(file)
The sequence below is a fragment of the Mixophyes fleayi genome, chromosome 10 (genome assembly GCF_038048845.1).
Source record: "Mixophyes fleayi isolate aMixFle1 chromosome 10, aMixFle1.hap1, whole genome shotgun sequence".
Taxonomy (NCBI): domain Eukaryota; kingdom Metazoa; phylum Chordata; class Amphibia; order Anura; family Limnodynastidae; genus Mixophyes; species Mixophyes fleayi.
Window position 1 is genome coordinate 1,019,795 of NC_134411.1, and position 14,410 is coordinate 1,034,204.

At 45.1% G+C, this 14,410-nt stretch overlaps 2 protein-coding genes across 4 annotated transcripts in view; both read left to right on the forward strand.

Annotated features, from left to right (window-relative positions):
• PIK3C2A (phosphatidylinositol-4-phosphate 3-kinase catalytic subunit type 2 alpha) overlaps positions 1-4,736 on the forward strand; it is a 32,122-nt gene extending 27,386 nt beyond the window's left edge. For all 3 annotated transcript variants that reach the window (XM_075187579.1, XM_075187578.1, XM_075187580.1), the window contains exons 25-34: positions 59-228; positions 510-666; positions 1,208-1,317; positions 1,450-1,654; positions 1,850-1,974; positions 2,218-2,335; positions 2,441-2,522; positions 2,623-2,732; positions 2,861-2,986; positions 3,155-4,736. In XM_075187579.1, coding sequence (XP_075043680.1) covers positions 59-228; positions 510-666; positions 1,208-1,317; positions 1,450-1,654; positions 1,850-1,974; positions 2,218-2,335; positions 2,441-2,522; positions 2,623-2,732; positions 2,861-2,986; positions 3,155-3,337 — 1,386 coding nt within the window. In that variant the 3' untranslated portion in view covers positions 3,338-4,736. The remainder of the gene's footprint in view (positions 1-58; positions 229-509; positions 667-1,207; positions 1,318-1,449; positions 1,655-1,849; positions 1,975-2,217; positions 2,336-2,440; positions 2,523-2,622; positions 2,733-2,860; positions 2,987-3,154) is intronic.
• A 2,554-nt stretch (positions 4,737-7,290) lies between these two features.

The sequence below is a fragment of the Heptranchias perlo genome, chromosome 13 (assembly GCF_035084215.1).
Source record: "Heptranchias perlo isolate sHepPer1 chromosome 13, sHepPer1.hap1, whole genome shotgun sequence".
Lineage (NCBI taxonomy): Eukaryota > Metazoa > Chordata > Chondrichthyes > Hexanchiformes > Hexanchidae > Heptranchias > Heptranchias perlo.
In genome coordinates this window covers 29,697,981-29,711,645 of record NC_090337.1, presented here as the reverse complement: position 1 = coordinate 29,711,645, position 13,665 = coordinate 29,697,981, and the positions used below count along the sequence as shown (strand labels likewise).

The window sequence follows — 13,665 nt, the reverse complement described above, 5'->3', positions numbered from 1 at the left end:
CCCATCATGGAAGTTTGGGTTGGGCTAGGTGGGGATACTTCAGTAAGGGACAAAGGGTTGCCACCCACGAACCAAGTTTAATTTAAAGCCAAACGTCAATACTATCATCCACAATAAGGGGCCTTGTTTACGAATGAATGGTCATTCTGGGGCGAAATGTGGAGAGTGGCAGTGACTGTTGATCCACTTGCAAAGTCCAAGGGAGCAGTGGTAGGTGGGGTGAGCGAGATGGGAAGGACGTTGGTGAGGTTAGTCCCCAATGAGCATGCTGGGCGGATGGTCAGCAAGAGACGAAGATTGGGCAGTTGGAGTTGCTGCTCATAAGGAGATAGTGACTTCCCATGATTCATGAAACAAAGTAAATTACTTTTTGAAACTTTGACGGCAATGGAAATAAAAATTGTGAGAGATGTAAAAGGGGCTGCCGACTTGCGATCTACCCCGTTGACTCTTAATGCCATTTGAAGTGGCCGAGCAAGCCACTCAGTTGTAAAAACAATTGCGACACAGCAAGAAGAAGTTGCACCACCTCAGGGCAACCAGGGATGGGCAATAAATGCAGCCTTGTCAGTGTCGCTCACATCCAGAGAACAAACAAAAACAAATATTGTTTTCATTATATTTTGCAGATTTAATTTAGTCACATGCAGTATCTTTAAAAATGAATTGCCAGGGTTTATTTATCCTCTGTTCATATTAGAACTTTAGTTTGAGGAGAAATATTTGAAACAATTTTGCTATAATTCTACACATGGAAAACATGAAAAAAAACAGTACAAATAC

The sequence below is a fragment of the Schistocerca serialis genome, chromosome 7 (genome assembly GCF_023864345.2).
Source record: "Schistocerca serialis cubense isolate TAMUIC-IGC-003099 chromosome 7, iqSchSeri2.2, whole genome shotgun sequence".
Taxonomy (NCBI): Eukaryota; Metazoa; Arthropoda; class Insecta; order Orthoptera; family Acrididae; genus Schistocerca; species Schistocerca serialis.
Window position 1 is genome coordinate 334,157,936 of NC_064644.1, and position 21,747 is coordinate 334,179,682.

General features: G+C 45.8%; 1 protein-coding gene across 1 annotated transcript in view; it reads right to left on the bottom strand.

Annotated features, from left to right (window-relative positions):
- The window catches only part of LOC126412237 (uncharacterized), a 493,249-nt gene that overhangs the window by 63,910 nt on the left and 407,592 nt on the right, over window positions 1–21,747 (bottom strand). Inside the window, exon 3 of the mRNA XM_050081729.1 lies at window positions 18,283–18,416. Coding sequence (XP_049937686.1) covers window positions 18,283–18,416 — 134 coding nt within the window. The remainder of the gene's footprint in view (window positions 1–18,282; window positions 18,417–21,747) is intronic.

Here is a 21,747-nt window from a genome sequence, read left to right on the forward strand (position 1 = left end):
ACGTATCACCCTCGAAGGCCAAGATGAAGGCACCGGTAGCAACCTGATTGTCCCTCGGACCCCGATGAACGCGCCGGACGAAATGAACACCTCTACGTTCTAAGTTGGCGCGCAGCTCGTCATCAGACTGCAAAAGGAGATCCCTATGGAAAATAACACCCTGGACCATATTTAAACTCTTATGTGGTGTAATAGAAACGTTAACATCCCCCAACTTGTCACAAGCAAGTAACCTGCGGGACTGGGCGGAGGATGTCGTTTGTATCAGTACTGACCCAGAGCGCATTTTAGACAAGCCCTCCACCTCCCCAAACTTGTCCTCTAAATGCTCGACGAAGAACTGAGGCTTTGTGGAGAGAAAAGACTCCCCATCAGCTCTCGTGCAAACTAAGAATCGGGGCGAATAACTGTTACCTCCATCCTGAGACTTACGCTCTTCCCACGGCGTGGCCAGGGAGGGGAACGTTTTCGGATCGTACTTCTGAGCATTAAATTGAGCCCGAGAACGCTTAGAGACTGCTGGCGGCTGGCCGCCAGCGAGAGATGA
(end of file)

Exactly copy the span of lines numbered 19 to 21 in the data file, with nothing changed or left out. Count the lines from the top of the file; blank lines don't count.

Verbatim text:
General features: G+C 45.8%; 1 protein-coding gene across 1 annotated transcript in view; it reads right to left on the bottom strand.

Annotated features, from left to right (window-relative positions):
- The window catches only part of LOC126412237 (uncharacterized), a 493,249-nt gene that overhangs the window by 63,910 nt on the left and 407,592 nt on the right, over window positions 1–21,747 (bottom strand). Inside the window, exon 3 of the mRNA XM_050081729.1 lies at window positions 18,283–18,416. Coding sequence (XP_049937686.1) covers window positions 18,283–18,416 — 134 coding nt within the window. The remainder of the gene's footprint in view (window positions 1–18,282; window positions 18,417–21,747) is intronic.